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Instructions for NMT's Visible Implant Alpha Tags (PDF 1.03MB)

Instructions for Using Soft VI Alpha Tags (PDF 46K) APG02

Tagging Reptiles and Amphibians (PDF 60K) APE05

Fluorescing Visible Implant Elastomer and Visible Implant Alpha Tags (PDF 43K)


Visable Implant Alpha Tags (VI Alpha)

The VI Alpha Tag is a small, fluorescent tag with an alphanumeric code designed to identify individual animals. VI Alpha Tags are implanted internally but remain externally visible for easy recovery.
Our current VI Alpha Tags were introduced in 2010 and are:



VI Alpha 002 

VI Alpha Tags are now available in two sizes: standard (1.2 mm x 2.7 mm), shown in yellow, and large (2 mm x 5 mm), shown in orange. The larger tags are easier to read than the standard tags, and are suitable for larger animals.





VI Alpha Tags in ambient lightLarge tags have black lettering on a fluorescent orange background, while standard tags are available with black lettering on a fluorescent orange, red, yellow or green background. Each color has 2,500 different codes.

Tag readability and detection can be enhanced by fluorescing the tags with the VI Light. The tags on the left are shown in ambient light, while those on the right are illuminated with the VI Light.


VI Alpha Tags are easy to loadVI Alpha Tags are easy to load. Slide the tag into the needle, and snap it off.





VI Alpha Injector

Along with the tags, we redesigned the VI Alpha Tag Injector. The new needle is much sharper and can be inexpensively replaced. Most reptiles and amphibians can now be tagged directly with the injector, rather than having to make an initial cut in the skin to insert the injector.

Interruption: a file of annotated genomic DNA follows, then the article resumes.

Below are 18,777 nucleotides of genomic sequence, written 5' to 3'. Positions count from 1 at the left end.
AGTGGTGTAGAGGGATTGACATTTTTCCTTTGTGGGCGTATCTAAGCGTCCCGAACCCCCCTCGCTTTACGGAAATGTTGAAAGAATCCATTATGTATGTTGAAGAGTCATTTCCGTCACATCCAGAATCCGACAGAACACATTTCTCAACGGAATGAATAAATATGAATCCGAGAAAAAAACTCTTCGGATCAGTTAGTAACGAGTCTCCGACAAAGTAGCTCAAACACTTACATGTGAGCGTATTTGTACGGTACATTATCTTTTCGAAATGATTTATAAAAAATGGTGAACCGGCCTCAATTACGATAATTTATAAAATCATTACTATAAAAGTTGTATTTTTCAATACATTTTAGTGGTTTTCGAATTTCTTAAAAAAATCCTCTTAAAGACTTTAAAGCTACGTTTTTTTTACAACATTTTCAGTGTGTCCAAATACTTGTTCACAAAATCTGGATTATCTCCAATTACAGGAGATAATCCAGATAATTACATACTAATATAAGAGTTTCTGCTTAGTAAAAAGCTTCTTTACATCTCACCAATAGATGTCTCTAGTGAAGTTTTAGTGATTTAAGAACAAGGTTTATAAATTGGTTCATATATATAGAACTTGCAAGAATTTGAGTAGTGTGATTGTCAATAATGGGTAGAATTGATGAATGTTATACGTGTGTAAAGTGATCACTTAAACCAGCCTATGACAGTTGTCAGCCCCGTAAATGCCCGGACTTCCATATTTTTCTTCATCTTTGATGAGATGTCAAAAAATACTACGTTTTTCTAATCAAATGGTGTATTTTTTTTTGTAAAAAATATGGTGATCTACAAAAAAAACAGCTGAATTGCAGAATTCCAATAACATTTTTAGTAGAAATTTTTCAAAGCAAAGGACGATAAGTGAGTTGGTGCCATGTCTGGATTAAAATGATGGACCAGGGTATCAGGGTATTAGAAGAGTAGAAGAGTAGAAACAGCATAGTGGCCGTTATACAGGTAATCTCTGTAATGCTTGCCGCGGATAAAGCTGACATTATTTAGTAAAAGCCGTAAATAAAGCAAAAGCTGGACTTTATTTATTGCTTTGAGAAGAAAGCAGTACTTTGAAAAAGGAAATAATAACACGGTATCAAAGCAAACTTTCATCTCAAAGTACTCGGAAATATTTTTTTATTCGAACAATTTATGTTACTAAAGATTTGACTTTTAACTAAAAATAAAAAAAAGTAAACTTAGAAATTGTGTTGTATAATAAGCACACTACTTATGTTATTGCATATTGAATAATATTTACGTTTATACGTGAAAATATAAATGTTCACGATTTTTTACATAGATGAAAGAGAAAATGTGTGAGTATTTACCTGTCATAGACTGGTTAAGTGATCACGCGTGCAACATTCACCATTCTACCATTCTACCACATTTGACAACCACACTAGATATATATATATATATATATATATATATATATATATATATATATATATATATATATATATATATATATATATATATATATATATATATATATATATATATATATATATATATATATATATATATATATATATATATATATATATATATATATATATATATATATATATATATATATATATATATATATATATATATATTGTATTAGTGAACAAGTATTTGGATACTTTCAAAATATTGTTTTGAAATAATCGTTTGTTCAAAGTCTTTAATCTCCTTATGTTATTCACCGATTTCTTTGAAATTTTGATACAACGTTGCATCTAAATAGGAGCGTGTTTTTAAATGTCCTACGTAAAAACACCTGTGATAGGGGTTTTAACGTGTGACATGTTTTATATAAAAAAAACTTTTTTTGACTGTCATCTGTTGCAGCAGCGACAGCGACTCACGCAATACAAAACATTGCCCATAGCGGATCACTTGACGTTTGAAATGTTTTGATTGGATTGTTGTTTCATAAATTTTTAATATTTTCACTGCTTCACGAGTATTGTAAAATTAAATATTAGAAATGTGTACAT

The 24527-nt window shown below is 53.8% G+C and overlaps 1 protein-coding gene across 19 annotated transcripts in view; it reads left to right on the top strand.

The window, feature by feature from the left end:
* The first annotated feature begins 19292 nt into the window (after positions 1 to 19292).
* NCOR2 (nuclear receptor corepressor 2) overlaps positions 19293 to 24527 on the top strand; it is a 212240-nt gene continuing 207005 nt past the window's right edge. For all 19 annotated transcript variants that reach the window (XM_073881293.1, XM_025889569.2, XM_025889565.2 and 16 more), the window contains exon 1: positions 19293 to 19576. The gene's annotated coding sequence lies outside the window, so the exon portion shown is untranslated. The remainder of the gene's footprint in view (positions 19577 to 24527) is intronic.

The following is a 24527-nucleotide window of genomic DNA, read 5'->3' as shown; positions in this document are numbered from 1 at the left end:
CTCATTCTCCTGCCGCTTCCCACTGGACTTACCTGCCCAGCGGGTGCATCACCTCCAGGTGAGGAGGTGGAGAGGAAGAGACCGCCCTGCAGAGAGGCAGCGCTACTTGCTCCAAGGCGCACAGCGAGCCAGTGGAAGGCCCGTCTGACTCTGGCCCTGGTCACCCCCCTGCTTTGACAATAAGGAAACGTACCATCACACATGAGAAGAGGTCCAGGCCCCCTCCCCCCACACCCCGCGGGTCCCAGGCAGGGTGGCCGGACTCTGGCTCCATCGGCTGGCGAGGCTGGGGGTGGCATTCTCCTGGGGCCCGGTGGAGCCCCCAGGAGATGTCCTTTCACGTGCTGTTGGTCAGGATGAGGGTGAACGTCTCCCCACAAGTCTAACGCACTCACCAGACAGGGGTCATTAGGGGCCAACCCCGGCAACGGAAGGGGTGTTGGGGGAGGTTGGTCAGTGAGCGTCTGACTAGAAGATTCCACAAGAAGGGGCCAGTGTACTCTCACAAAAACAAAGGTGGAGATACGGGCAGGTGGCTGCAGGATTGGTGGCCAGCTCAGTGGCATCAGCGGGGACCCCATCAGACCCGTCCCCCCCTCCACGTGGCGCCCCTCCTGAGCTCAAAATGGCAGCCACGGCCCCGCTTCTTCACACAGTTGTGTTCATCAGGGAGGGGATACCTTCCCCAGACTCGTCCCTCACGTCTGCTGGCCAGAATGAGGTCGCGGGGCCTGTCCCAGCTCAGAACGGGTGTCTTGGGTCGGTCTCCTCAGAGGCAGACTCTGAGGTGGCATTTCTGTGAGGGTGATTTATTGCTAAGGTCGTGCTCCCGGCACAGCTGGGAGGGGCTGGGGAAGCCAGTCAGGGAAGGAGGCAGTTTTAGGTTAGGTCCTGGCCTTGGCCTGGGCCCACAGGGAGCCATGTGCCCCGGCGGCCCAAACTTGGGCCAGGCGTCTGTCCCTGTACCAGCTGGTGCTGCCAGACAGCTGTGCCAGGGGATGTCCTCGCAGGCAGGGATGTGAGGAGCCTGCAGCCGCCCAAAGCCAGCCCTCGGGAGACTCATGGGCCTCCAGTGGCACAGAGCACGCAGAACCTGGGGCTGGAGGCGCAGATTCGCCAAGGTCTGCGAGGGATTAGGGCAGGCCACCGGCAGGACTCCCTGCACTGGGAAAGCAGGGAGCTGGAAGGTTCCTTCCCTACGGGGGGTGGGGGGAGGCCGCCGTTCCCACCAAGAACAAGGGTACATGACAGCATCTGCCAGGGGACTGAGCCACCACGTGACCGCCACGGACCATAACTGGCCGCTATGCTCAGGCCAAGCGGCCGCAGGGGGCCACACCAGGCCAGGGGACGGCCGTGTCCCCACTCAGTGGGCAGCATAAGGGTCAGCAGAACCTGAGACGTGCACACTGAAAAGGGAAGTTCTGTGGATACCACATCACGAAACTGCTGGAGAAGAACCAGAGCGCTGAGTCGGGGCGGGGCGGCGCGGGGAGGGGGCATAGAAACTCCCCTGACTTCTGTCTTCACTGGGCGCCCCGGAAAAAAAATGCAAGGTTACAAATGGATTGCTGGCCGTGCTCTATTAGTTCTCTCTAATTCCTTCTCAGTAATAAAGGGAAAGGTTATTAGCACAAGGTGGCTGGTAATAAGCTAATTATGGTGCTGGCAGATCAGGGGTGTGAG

VI Alpha Injector.JPG

Two versions of the injector body are available. Injectors labeled “V2.0” can be used with either the large or standard tags (though you will have to insert the corresponding needle). Injectors without the “V2.0” can be used only with the standard tags.

V2.0 Body.jpg

For more information, or to place an order for the VI Alpha Tags, please contact NMT Biology
(biology@nmt.us; 360-596-9400).

Using VI Alpha Tags  

VI Alpha Tags are easiest to read when they are placed under clear or translucent tissue. In some cases, the tags can be placed under pigmented tissue where they are not visible in ambient light, but can be seen when they are fluoresced with the VI Light. This tends to be more effective if the tissue is evenly pigmented rather than mottled.  

Many fish have transparent tissue (adipose eyelids, fin membranes, clear boney tissue, etc.), but tag retention varies by body location and species. For example, the adipose eyelids of salmonids have generally proven to be suitable for VI Alpha tags, but implants into similar tissue in mullet (Mugulidae) have been rapidly shed. Buckmeier and Irwin (2000) [Abstract] found that 100% of VI Alpha Tags implanted in the dorsal fin of channel catfish Ictalurus punctatus were shed. However, researchers with the Iowa Department of Natural Resources developed a successful method of implanting VI Alpha tags into the tongue of flathead catfish (Pylodictis olivaris). Please see our Spring 2000 newsletter(PDF 45K) for further details. The size of the tagged animal is also important. Shedding rates from adipose eyelids of salmonids less than 150 mm total length can be excessive while retention in larger fish often exceeds 90%. More on Adipose Eyelid Tissue here.

VI Alpha Tags are widely used for individual identification of amphibians as an alternative to toe clipping. Tag retention tends to be nearly 100%, although the visibility of the tags varies based on the pigmentation of the overlying skin.



VI Alpha Tags are sold in increments of 100 tags. All 100 tags must be the same color, and will have consecutive coding.





100 - 900  



1,000 -  4,900



5,000 +



VI Alpha Starter Kit
100 VI Alpha tags Injector
Replacement Needle and Shim
VI Light (7 LED)


VI Alpha Injector


VI Light (7 LED)


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